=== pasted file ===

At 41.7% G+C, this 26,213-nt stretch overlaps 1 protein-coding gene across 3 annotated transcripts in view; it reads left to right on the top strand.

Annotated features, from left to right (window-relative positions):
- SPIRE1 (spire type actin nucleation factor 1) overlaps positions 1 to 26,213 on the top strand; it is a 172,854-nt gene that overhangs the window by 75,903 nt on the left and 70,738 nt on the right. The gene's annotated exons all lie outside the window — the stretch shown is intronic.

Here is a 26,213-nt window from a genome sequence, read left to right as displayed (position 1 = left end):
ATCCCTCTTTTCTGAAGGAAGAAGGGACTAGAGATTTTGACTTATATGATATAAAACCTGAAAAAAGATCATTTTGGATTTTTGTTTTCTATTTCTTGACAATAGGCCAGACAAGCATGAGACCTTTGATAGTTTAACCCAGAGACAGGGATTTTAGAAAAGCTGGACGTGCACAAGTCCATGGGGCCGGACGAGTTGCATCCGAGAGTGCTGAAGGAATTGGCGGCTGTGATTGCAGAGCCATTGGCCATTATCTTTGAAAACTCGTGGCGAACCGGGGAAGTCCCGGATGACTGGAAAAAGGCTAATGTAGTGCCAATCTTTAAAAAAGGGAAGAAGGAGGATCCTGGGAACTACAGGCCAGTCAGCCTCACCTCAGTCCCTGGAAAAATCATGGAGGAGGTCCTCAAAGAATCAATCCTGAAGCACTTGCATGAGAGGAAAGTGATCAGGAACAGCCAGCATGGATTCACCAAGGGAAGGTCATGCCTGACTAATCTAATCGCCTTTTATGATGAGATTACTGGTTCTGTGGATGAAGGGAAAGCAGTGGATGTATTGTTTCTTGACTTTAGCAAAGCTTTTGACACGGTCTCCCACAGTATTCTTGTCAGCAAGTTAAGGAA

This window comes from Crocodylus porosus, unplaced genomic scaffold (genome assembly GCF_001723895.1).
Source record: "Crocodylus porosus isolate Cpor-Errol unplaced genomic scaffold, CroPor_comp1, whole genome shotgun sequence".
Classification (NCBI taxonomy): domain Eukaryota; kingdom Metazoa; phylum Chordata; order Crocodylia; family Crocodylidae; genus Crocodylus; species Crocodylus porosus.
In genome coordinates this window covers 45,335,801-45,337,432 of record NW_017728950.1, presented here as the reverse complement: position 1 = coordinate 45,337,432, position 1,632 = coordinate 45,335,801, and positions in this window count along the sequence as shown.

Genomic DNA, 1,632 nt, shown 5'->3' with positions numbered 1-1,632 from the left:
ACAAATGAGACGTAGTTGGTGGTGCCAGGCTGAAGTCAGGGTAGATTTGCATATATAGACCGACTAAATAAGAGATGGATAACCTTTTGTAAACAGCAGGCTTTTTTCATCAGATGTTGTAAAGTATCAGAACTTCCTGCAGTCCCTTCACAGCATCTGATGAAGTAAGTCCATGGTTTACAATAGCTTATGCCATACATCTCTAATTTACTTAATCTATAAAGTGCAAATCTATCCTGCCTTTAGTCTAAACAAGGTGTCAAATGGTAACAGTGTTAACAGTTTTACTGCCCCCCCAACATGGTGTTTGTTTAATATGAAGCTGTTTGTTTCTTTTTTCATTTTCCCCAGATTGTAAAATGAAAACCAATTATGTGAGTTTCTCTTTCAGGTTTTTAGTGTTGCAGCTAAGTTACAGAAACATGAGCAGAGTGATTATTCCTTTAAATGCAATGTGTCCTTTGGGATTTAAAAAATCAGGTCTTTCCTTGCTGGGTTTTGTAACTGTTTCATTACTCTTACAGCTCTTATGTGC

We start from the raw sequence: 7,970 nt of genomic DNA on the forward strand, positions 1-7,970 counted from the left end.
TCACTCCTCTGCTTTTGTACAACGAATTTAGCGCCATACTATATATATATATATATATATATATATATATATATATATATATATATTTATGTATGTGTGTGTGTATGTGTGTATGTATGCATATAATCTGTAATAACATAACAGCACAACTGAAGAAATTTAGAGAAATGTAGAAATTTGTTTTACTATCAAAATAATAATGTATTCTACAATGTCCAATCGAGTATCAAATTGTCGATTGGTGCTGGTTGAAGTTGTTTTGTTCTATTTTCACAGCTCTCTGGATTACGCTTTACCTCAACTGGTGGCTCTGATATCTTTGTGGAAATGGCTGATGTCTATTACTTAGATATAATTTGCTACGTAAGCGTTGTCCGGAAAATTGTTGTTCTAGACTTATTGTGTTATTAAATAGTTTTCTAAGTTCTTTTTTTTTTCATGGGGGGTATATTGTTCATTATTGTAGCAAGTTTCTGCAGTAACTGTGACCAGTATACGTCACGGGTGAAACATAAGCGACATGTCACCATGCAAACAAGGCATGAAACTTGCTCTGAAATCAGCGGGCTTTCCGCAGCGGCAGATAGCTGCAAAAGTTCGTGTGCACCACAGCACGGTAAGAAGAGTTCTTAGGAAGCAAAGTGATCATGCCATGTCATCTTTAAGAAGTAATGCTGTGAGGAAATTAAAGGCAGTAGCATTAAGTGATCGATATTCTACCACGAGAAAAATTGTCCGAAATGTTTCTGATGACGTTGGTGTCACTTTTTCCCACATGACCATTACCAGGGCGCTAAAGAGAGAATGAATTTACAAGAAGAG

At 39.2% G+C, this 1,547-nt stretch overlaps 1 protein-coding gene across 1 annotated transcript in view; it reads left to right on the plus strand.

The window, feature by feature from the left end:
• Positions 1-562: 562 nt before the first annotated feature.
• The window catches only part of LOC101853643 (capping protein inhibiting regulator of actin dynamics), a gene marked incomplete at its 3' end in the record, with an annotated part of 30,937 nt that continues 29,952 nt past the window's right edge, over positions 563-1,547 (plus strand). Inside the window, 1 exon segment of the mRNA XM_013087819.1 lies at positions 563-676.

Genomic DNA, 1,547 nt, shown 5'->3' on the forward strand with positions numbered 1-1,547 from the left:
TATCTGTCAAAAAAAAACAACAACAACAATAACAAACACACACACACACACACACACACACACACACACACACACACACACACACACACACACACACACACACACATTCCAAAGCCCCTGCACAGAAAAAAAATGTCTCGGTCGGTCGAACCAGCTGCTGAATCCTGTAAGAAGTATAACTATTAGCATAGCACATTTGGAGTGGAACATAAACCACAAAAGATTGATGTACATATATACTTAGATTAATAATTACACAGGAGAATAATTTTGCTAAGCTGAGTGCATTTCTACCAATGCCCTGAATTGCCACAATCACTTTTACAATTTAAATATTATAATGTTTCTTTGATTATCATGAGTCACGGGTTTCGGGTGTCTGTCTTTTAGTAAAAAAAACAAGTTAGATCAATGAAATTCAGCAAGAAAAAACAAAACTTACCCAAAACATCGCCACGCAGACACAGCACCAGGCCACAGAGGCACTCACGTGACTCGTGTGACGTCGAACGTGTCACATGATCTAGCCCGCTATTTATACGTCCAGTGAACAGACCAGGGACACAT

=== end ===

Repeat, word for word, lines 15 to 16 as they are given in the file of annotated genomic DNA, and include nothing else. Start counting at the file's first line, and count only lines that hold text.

The window, feature by feature from the left end:
• Positions 1-562: 562 nt before the first annotated feature.